In the English language, until the mid-nineteenth century, when the French term entrepreneur began to enjoy common usage outside France, the term undertaker (a literal translation of the French word) was sometimes used in its stead. More frequently, however, the more evocative term “adventurer” was preferred. In this vein, the American economist William Baumol once defined the entrepreneur as “the individual willing to embark on adventure in pursuit of economic goals.” These individuals and the often unintended impact of their adventures on the course of world history are the focus of this book. (more…)

Tuesday, November 1st, 2016

Flying Money and Capitalist Monks

A Brief History of Entrepreneurship

“Living in the land where paper had been invented several centuries earlier, these Chinese entrepreneurs began using paper bills of credit representing and exchangeable for a certain sum of guan. Upon selling their shipments of tea in the city, usually the dynasty capital Chang’an, they would receive paper IOUs…. The lightness of paper money, especially in comparison with copper coinage, inspired the name fei-qian, ‘flying money.’” — Joe Carlen

This week, our featured book is A Brief History of Entrepreneurship: The Pioneers, Profiteers, and Racketeers Who Shaped Our World, by Joe Carlen. To start the feature, we are happy to present an excerpt from “Flying Money and Capitalist Monks,” Carlen’s chapter on entrepreneurship in Tang and Song China.

Don’t forget to enter our book giveaway for a chance to win a free copy of A Brief History of Entrepreneurship!

Monday, October 31st, 2016

Book Giveaway! A Brief History of Entrepreneurship, by Joe Carlen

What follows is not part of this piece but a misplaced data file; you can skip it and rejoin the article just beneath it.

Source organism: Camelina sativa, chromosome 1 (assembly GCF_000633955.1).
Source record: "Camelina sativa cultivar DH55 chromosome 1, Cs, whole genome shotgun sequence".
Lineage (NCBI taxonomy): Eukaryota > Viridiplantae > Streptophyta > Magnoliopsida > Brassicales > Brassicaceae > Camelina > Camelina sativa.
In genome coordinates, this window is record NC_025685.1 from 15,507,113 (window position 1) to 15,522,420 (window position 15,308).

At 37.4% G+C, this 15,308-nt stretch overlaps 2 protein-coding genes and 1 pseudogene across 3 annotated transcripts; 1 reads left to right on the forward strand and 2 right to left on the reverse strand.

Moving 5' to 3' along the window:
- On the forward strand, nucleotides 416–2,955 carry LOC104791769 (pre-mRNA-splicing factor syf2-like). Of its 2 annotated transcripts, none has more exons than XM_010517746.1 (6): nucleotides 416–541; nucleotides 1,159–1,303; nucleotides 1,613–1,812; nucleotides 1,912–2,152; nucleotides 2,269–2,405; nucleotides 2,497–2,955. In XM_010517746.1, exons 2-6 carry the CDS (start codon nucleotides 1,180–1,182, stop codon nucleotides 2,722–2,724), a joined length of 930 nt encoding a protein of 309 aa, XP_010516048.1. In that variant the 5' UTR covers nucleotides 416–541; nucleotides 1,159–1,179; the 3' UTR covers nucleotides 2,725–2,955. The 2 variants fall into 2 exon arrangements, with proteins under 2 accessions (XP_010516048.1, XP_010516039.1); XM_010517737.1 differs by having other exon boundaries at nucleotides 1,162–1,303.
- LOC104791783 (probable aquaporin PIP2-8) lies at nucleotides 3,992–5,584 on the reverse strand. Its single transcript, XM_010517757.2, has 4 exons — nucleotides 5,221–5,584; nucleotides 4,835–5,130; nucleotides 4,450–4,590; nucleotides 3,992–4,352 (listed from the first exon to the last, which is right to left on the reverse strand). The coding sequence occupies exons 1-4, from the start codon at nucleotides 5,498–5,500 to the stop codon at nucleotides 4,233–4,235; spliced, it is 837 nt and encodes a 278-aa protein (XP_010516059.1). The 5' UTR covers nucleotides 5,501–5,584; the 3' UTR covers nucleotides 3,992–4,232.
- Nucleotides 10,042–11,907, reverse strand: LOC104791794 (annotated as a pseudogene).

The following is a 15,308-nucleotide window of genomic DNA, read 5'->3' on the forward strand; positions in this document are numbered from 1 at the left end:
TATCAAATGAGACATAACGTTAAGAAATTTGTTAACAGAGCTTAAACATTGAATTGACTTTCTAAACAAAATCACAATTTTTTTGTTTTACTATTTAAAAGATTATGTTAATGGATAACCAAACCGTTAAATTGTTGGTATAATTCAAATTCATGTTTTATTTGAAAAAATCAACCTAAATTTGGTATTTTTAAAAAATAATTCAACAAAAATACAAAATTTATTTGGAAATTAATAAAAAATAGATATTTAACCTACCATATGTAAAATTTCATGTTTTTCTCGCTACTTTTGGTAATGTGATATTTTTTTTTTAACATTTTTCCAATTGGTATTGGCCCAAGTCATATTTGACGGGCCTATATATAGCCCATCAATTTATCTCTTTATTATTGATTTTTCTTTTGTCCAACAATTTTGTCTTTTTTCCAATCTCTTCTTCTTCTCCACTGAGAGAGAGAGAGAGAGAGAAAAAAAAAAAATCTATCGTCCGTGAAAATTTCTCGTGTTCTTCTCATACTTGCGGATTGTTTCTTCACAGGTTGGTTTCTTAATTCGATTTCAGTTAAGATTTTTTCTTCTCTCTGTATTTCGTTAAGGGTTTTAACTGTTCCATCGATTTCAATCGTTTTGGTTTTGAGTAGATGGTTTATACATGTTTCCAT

A Brief History of Entrepreneurship

“Joe Carlen delves in primary and secondary sources, including texts on modern management, and presents them in readable and attractive prose. A Brief History of Entrepreneurship is a light and enjoyable read.” — Ali Kahn, Abram Hutzler Professor of Political Economy, Johns Hopkins University

This week, our featured book is A Brief History of Entrepreneurship: The Pioneers, Profiteers, and Racketeers Who Shaped Our World, by Joe Carlen. Throughout the week, we will be featuring content about the book and its author on our blog as well as on our Twitter feed and our Facebook page.

Friday, October 28th, 2016

Intelligence Agency Logic

Data Love

“Intelligence agencies want to secure and enhance their effectiveness just as much as any other functional social system; whatever is technologically possible will be used. For this reason, ever since 9/11 intelligence agencies had been dreaming of the “full take” of all data from all citizens. What had failed to materialize until then, because of financial and technological shortcomings, became a real option with the increasing digitization of society. The consensus was that those who did not use the new possibilities for data collection and evaluation were refusing to work properly, which in this realm of work might almost be regarded as treason.” — Roberto Simanowski